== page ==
Review: built-in Functions


#1

def distance_from_zero(x):
if x == int or float:
return abs(x)
else:
return "Nope"
print distance_from_zero(10)

this is my code but have no idea what I'v done wrong, help me please!


#2

You can't just call a type, x is still '1' , and 'int' is recognized as < type 'int' >

There are two functions you can use to identify the type a variable has: type(x) which returns the type directly (int, float, str) or isinstance(x, [type]) which returns True or False

To use type, you'll have to create two dummy variables, lets say y and z
y = 1 (int type)
z = 1.0 (float type)

then your test would be
if type(x) == type(y) or type(z)
etc, etc

using isinstance([variable],[type]) returns True or False directly, so no dummy variables, you just feed it to the If statement, so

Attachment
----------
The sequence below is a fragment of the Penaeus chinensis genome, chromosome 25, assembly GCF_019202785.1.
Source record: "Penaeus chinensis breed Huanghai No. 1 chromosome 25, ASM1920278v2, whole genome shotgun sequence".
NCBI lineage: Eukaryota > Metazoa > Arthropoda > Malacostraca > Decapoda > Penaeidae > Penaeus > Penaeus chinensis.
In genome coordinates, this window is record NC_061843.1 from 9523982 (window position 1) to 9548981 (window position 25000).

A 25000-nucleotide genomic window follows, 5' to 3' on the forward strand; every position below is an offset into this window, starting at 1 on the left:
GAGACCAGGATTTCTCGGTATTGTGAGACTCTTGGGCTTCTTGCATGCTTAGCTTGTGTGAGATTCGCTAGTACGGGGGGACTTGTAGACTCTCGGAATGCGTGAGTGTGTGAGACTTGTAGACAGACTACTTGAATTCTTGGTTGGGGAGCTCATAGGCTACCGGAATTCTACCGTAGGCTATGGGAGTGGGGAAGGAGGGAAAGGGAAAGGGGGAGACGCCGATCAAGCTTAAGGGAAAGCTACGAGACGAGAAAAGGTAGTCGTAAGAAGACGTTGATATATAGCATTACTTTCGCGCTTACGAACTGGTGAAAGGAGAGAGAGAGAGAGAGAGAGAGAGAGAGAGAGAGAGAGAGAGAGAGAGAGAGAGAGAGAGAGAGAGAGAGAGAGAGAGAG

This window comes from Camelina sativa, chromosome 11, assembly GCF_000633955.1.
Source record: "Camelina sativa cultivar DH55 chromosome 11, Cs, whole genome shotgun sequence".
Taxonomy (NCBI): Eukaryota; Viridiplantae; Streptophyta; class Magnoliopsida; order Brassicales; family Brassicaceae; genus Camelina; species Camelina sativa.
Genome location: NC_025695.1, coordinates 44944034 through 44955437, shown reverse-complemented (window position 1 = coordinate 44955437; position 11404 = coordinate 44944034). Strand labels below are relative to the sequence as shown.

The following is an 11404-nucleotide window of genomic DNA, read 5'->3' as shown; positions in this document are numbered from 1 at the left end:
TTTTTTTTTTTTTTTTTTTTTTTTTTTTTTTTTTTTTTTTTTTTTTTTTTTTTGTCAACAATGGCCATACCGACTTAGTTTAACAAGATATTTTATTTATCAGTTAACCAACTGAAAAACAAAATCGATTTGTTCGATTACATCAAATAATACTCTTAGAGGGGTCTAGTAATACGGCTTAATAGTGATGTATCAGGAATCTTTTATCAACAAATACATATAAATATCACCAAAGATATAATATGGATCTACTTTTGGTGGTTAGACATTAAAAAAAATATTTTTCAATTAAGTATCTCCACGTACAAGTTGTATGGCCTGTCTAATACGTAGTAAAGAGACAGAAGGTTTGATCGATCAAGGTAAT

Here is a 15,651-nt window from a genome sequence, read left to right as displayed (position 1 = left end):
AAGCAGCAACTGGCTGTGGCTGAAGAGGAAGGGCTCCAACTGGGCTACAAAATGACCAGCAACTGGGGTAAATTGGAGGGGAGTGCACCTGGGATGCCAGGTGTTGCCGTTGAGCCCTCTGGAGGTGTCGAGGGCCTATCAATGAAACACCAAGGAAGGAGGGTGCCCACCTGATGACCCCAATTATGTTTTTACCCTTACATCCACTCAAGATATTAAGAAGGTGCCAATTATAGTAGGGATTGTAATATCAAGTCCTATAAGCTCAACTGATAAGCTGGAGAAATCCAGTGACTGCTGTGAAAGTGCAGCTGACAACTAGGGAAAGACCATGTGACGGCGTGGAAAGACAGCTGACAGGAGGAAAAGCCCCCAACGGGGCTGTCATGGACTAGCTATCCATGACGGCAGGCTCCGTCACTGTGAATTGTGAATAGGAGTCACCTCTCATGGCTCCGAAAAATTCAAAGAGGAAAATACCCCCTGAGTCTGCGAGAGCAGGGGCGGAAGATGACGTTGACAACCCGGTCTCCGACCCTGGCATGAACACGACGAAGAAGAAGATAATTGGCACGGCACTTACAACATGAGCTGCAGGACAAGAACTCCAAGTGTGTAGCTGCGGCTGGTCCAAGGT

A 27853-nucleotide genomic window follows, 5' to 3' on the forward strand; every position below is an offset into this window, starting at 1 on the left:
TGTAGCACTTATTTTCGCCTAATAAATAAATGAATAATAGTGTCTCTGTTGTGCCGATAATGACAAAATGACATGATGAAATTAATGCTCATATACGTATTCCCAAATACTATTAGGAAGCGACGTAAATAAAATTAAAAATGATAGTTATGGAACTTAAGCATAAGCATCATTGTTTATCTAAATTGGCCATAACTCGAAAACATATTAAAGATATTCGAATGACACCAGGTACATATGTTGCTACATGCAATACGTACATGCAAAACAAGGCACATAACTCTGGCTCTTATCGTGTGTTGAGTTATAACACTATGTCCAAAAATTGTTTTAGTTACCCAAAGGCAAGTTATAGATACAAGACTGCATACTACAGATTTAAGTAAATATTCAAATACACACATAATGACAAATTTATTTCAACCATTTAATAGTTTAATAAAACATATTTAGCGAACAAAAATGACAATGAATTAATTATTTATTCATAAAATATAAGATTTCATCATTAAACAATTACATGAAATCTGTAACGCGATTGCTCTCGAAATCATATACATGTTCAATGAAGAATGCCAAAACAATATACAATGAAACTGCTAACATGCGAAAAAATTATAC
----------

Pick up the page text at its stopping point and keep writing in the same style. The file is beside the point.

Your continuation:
if isinstance(x,int) or isinstance(x,float) would work.

The problem with this one is that they play a dirty trick on you by passing the your variable a 'True' which translates to a '1' when evaluated as an integer, so you'll have to find a way to neutralize that.

I ended up writing another small function to delete values that are passed as True or False


#3

I'm still not sure what I'v done wrong, can you please show me a code which would work and I'll figure out what I'v done wrong?


#4

Okay never-mind I got it :smiley: Thanks for the help anyway!


#5

Pay attentio to the following instruction:

If the type of the argument is either int or float, the function should return the absolute value of the function input.

You need to put the or function and you're not using it at the if (something) or (something):, that's why is keep failing.